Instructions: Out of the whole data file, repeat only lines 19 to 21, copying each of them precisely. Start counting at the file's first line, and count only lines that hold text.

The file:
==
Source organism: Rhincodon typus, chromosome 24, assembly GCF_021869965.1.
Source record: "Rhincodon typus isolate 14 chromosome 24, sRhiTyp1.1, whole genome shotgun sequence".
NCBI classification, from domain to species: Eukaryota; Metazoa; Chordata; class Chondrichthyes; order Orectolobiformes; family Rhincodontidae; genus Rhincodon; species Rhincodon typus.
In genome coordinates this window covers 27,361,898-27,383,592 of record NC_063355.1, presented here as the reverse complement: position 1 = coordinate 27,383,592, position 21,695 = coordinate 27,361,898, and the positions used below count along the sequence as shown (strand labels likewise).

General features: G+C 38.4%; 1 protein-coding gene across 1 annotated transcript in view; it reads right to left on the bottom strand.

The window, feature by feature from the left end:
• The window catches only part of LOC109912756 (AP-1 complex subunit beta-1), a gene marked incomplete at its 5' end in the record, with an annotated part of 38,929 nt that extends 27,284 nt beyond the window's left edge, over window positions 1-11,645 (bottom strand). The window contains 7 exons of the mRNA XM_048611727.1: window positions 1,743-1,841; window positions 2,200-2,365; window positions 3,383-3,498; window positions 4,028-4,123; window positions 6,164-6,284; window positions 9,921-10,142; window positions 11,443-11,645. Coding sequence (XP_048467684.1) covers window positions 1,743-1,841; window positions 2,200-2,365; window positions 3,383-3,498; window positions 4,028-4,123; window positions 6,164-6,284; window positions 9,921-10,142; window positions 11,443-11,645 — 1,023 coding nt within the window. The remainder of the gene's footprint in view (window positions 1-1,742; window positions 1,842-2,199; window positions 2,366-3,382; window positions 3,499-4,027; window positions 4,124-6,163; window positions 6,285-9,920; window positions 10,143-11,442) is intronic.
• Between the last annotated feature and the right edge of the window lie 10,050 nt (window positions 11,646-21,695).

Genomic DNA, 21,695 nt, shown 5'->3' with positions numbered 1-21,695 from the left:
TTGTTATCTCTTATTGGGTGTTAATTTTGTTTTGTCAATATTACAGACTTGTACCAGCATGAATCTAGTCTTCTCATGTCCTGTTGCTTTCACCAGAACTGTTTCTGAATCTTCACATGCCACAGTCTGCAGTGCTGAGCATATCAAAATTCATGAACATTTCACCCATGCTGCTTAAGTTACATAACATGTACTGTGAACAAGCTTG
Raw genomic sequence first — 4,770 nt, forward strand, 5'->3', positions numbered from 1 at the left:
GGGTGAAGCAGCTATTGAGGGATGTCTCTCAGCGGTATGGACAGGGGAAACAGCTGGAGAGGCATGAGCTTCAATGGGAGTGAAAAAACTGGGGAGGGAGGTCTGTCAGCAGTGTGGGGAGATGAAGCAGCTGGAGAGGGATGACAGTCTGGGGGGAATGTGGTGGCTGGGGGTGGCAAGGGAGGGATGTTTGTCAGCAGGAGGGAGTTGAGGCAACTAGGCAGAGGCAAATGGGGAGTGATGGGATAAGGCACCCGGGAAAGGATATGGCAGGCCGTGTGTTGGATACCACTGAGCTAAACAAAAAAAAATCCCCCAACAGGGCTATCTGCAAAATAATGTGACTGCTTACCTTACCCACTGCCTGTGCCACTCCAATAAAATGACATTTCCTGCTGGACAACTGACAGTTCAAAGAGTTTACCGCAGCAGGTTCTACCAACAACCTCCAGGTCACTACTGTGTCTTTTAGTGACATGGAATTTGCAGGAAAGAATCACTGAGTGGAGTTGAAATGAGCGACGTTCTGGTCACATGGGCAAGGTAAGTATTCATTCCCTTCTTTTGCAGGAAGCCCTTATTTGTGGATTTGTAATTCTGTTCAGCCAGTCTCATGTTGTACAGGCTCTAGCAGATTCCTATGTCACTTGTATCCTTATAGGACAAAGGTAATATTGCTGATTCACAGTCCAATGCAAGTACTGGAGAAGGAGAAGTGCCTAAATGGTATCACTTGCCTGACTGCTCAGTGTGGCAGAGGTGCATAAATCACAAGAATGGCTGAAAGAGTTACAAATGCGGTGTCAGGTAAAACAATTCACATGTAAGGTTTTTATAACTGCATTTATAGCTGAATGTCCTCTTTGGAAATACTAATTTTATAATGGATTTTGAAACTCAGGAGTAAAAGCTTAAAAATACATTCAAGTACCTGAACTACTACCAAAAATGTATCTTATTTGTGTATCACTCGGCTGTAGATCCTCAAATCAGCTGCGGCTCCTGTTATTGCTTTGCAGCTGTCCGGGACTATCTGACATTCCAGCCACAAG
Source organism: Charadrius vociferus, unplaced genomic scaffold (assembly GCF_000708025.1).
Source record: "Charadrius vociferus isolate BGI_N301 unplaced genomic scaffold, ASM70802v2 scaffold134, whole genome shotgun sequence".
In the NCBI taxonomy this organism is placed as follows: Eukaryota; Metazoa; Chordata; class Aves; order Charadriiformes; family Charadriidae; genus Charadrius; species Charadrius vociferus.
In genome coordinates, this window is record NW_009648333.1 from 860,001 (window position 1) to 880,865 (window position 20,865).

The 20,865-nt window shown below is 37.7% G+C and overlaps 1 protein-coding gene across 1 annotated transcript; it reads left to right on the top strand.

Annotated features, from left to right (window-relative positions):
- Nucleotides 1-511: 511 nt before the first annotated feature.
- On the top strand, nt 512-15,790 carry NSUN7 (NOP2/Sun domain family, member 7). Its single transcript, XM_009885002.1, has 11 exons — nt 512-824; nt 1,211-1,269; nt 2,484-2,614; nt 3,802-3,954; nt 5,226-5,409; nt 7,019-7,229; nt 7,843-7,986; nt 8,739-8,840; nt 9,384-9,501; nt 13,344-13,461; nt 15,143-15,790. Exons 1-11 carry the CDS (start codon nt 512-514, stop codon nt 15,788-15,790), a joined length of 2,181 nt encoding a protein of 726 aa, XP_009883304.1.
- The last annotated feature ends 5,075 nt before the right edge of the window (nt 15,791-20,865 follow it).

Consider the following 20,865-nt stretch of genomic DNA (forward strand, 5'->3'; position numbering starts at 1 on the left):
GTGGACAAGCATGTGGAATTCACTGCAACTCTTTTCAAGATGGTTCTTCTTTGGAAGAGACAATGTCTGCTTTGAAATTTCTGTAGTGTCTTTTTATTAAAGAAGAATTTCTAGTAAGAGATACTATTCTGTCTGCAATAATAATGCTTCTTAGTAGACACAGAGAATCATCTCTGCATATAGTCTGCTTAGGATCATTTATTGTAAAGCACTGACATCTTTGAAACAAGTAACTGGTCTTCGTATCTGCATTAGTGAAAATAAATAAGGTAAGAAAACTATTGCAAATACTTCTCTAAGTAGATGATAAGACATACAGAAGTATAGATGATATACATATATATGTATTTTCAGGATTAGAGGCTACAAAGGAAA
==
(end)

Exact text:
- Nucleotides 1-511: 511 nt before the first annotated feature.
- On the top strand, nt 512-15,790 carry NSUN7 (NOP2/Sun domain family, member 7). Its single transcript, XM_009885002.1, has 11 exons — nt 512-824; nt 1,211-1,269; nt 2,484-2,614; nt 3,802-3,954; nt 5,226-5,409; nt 7,019-7,229; nt 7,843-7,986; nt 8,739-8,840; nt 9,384-9,501; nt 13,344-13,461; nt 15,143-15,790. Exons 1-11 carry the CDS (start codon nt 512-514, stop codon nt 15,788-15,790), a joined length of 2,181 nt encoding a protein of 726 aa, XP_009883304.1.
- The last annotated feature ends 5,075 nt before the right edge of the window (nt 15,791-20,865 follow it).